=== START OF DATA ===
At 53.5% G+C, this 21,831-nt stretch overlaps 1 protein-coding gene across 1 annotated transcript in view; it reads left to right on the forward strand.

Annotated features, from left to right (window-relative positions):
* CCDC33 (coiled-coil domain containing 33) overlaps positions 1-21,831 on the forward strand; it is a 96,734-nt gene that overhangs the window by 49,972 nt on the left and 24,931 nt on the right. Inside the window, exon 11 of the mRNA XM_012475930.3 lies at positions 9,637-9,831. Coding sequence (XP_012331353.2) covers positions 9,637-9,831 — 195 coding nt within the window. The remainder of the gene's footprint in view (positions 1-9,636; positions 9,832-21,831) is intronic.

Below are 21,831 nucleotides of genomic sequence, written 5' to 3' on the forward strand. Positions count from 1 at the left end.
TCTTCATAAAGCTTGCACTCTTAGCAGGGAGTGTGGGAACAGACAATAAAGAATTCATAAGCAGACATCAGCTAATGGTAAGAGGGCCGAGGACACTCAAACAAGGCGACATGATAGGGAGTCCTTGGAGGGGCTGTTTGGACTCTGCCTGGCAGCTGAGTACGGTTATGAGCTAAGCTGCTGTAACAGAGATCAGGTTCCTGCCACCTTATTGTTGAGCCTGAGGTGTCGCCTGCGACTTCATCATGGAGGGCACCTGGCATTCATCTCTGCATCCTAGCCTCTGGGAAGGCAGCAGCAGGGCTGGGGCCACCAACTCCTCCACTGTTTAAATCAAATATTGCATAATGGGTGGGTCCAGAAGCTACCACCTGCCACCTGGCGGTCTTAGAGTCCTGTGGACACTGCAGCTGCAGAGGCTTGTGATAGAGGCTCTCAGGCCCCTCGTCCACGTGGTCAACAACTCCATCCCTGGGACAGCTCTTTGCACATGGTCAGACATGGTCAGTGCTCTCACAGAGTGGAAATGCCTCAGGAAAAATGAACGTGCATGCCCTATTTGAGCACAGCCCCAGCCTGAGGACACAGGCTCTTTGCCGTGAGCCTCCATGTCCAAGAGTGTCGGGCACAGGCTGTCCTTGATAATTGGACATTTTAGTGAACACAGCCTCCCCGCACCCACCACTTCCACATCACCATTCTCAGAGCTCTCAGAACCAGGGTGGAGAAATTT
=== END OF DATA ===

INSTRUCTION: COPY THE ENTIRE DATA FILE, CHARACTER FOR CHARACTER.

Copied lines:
At 53.5% G+C, this 21,831-nt stretch overlaps 1 protein-coding gene across 1 annotated transcript in view; it reads left to right on the forward strand.

Annotated features, from left to right (window-relative positions):
* CCDC33 (coiled-coil domain containing 33) overlaps positions 1-21,831 on the forward strand; it is a 96,734-nt gene that overhangs the window by 49,972 nt on the left and 24,931 nt on the right. Inside the window, exon 11 of the mRNA XM_012475930.3 lies at positions 9,637-9,831. Coding sequence (XP_012331353.2) covers positions 9,637-9,831 — 195 coding nt within the window. The remainder of the gene's footprint in view (positions 1-9,636; positions 9,832-21,831) is intronic.

Below are 21,831 nucleotides of genomic sequence, written 5' to 3' on the forward strand. Positions count from 1 at the left end.
TCTTCATAAAGCTTGCACTCTTAGCAGGGAGTGTGGGAACAGACAATAAAGAATTCATAAGCAGACATCAGCTAATGGTAAGAGGGCCGAGGACACTCAAACAAGGCGACATGATAGGGAGTCCTTGGAGGGGCTGTTTGGACTCTGCCTGGCAGCTGAGTACGGTTATGAGCTAAGCTGCTGTAACAGAGATCAGGTTCCTGCCACCTTATTGTTGAGCCTGAGGTGTCGCCTGCGACTTCATCATGGAGGGCACCTGGCATTCATCTCTGCATCCTAGCCTCTGGGAAGGCAGCAGCAGGGCTGGGGCCACCAACTCCTCCACTGTTTAAATCAAATATTGCATAATGGGTGGGTCCAGAAGCTACCACCTGCCACCTGGCGGTCTTAGAGTCCTGTGGACACTGCAGCTGCAGAGGCTTGTGATAGAGGCTCTCAGGCCCCTCGTCCACGTGGTCAACAACTCCATCCCTGGGACAGCTCTTTGCACATGGTCAGACATGGTCAGTGCTCTCACAGAGTGGAAATGCCTCAGGAAAAATGAACGTGCATGCCCTATTTGAGCACAGCCCCAGCCTGAGGACACAGGCTCTTTGCCGTGAGCCTCCATGTCCAAGAGTGTCGGGCACAGGCTGTCCTTGATAATTGGACATTTTAGTGAACACAGCCTCCCCGCACCCACCACTTCCACATCACCATTCTCAGAGCTCTCAGAACCAGGGTGGAGAAATTT